CONGRESS CONSIDERS REVAMPING HONEST SERVICES FRAUD
The Senate Judiciary Committee heard testimony regarding proposed legislation to amend the honest services fraud statute in the wake of the Supreme Court’s decision last term in Skilling v. U.S., 130 S. Ct. 2896 (2010)(here). There, the Court limited the concept of honest services fraud under Section 1346 to bribes and kickbacks as defined in earlier case law. The Court rejected the government’s suggestion that the Section should also include undisclosed conflicts of interest. Honest services fraud is a charge frequently included in criminal securities fraud cases.
Witnesses appearing before the Committee agreed that the government needs new tools in the aftermath of Skilling. They also agreed that drafting legislation which would address some private conduct reached prior to Skilling presents a difficult problem. The government, however, urged the Committee to enact legislation which addresses certain public official conduct centered on undisclosed conflicts. Other testimony counseled caution and more study to avoid past difficulties.
Assistant Attorney General Lanny Breuer urged the Committee to move forward with a legislative fix to Skilling. Mr. Breuer began by telling the Committee that for decades the federal mail and wire fraud statutes were used to reach not just crimes aimed at depriving victims of money or property, but also honest services of public and private officials who owed a fiduciary duty of loyalty. The “core examples” of honest services fraud have been public officials and corporate officers “(1) accepting bribes or kickbacks, or (2) engaging in undisclosed self-dealing” according to Mr. Breuer.
After recounting the history of honest services fraud, Mr. Breuer told the Committee that Skilling is having a significant impact on the Department’s law enforcement efforts. Accordingly, he urged that new legislation be enacted to bridge the gap. Specifically, he requested that the Committee move forward with legislation which would cover a situation where a “public official who conceals his financial interests an then takes official action to advance those interest . . .” The need for this legislation is “urgent” Mr. Breuer noted.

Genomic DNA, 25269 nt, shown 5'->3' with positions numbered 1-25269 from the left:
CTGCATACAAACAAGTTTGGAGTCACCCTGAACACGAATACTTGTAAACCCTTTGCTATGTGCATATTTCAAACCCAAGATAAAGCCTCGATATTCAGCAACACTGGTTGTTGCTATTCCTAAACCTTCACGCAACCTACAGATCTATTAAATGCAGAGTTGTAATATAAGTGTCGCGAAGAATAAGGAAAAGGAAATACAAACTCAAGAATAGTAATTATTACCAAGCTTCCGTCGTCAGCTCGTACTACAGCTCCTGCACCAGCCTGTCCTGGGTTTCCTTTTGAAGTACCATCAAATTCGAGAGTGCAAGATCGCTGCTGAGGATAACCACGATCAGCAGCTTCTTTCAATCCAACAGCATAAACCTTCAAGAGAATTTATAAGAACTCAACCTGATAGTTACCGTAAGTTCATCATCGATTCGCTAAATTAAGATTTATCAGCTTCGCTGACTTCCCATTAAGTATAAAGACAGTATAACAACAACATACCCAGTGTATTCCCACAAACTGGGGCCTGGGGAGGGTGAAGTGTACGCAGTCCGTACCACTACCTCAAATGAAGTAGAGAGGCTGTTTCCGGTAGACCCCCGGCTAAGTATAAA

In drafting new legislation, the Committee should be cognizant of four points in the wake of Skilling: 1) the need to provide adequate notice of what is prohibited; 2) the new statute should be tied to the wire and mail fraud statutes; 3) to ensure specificity, the section should draw content from the “well-established federal conflict of interest statute, 18 U.S.C. § 208, which currently applies to the federal Executive Branch;” and 4) the statute should specify that “no public official can be prosecuted unless he or she knowingly conceals, covers up, or fails to disclose material information that he or she is already required by law or regulation to disclose.” While the Department is also interested in addressing corruption in the private sector, it is not at this point prepared to offer proposed legislation in that area, Mr. Breuer noted.
Former Deputy Attorney General George Terwilliger III offered the Committee a different prospective. Mr. Terwilliger agreed that federal prosecutors need the proper tools to address corruption. At the same time, he told the Committee that passing ambiguous statutes presents significant interpretative problems that may require substantial judicial and other resources to resolve. The need for clarity is essential. Yet to date, Congress, in drawing the line between lawful and unlawful conduct, has written statutes with a broad and generalized brush in some instances.
In addressing the issues presented by Skilling, two key points should be considered. First, “part of the fundamental difficulty with adding deprivation of intangible rights to the fraud statute . . . is that it is somewhat inconsistent with the established element of fraud as grounded in an economic loss by a victim.” Second, since there are two different sets of interest as stake as to self-dealing by federal as opposed to state and local officials, “separating them in the criminal code may be well-advised.” In view of these difficulties, it would be prudent for the Committee to defer legislation now pending further study and consideration Mr. Terwilliger noted.
Program: Webcast Wednesday at noon: “The Supreme Court And Securities Litigation: A Review of Last Year A Look At The Coming Term” by Tom Gorman.
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